Fingermouse & Rubberneck: “Samsquantch” tosses borders and conventions aside!

Cambridge, England-based duo Fingermouse & Rubberneck are set to release their first ever EP stateside on September 2nd, 2016 via the newly formed Invisible Milk Records. Fingermouse and Rubberneck are Tom Few (lead, rhythm guitars and vocals) and Simon Murfitt (bass, harmonica, vocals and digital bodging). Blending EDM and hip-hop production techniques with the sounds of indie/blues/rock and funk – “It’s a blend of a very diverse range of influences that works entirely by accident” says guitarist and vocalist Tom Few.

Fingermouse-Rubberneck-LabelThe album is indie-rock at its core, but it is polished and waxed with a nice hipster coating. The marriage of this melodic songwriting, gritty bluesy performances and stylish electronic twist makes for a record that is unmistakably cool.

“Samsquantch” exemplifies a very extraordinary talent of meshing all kinds of different instruments, acoustic, electric and electronic together, and having what comes out not become an indiscernible mess of noise. The guitars are piquing, the bass lush and full, the drums ablaze; this continues for the EP’s entirety.

The one-two punch of the tracks, “The Mouse” and “Nothing I Can Do” that opens the record is the kind of combo that could so easily prevent the rest of the EP from being heard.

Both are bouncy slices of indie rock guaranteed to get feet tapping: “The Mouse” rides a jittery beat and the oscillating vocals make the chorus perfectly memorable and perfectly simple, while “Nothing I Can Do” mixes buzzing guitars and a twisted harmonica with a jangly chorus that just begs to be sung along to.

Fingermouse-Rubberneck-Cover“Samsquantch” comes off as a very vibrant, modern-sounding record. Songs like the “Out In The Heat” and “What You Want” sound like the stereophonic equivalent of a blues-dripping psychedelic rainbow; full-bodied whiskey-stained compositions that embrace a wall-of-sound production style but maintain Fingermouse & Rubberneck’s dedication to keeping it relatively funky and danceable, resulting in something fresh.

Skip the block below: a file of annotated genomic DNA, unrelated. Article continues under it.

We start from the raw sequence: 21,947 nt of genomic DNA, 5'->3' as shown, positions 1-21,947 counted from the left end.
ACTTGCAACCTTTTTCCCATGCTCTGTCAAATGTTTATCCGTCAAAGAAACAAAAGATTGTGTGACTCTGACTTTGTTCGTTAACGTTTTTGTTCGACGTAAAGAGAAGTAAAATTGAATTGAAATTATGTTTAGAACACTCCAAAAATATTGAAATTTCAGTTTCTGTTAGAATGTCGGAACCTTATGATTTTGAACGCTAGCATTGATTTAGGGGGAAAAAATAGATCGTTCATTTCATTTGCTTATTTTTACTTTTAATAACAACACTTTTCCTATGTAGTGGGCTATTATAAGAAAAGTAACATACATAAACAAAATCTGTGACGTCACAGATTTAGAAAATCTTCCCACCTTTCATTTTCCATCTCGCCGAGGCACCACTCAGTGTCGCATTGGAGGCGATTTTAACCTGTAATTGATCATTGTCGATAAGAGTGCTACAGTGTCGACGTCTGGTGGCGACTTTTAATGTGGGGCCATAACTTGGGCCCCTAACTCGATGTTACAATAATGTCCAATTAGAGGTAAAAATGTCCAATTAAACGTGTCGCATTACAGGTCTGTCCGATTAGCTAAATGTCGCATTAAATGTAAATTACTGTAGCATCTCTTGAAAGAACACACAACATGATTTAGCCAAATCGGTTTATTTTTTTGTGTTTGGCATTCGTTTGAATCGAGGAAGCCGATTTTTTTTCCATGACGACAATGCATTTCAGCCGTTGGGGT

They close the EP with two more distinct versions of “The Mouse”, which is obviously the recording’s focus track. As a fan of music nothing pleases me more than musicians willing to experiment with sounds that are as vibrant and rich as the music this duo creates on this EP.

Overall, Fingermouse & Rubberneck toss borders and conventions aside in favor of an expertly crafted funk and groove-induced alternative rock EP. When they create a song they fill it with emotional impact and complex dynamic shifts. When it works, it’s almost magical, and when it doesn’t, it’s still completely dazzling.

And I’ll admit it, I’ve heard a lot of brilliant music coming out of England over the years, but this is by far the most imaginative in recent times. Fingermouse & Rubberneck are probably the country’s best underground export right now!

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